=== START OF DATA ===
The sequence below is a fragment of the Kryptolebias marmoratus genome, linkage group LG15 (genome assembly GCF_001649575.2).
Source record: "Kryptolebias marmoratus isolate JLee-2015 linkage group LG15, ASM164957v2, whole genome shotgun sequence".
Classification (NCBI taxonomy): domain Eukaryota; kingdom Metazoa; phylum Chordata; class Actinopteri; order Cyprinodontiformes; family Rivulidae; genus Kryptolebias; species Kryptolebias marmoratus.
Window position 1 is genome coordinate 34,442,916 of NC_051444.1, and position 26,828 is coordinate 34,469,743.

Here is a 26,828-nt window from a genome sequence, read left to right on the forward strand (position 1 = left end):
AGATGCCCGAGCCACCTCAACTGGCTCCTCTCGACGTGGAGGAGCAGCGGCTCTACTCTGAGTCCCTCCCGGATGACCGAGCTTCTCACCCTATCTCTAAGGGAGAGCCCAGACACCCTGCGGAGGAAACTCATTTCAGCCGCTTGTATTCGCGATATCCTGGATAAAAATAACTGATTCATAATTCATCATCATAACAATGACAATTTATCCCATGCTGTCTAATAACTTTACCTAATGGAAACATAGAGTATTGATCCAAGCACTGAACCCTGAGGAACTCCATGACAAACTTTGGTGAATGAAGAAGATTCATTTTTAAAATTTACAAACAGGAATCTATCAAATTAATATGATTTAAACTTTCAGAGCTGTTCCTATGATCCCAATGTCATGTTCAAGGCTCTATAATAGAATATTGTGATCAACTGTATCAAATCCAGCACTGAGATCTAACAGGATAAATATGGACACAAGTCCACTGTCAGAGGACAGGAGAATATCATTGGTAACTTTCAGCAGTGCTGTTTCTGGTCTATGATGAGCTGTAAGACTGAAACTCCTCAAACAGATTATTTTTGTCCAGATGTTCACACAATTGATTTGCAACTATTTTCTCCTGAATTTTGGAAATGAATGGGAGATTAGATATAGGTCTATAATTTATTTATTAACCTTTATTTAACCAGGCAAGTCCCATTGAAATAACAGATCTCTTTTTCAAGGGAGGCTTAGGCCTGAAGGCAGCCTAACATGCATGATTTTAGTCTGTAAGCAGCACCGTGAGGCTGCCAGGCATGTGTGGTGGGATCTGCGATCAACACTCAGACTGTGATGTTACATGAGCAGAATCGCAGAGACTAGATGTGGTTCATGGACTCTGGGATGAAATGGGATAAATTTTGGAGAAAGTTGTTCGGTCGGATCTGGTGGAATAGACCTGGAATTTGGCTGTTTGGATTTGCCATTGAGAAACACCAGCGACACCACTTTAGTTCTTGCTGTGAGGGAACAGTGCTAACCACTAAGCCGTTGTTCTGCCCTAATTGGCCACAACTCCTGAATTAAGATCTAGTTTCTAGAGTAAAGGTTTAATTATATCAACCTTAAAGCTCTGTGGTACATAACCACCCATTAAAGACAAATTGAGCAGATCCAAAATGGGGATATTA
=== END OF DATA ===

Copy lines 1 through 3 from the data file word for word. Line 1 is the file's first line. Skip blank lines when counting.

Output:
The sequence below is a fragment of the Kryptolebias marmoratus genome, linkage group LG15 (genome assembly GCF_001649575.2).
Source record: "Kryptolebias marmoratus isolate JLee-2015 linkage group LG15, ASM164957v2, whole genome shotgun sequence".
Classification (NCBI taxonomy): domain Eukaryota; kingdom Metazoa; phylum Chordata; class Actinopteri; order Cyprinodontiformes; family Rivulidae; genus Kryptolebias; species Kryptolebias marmoratus.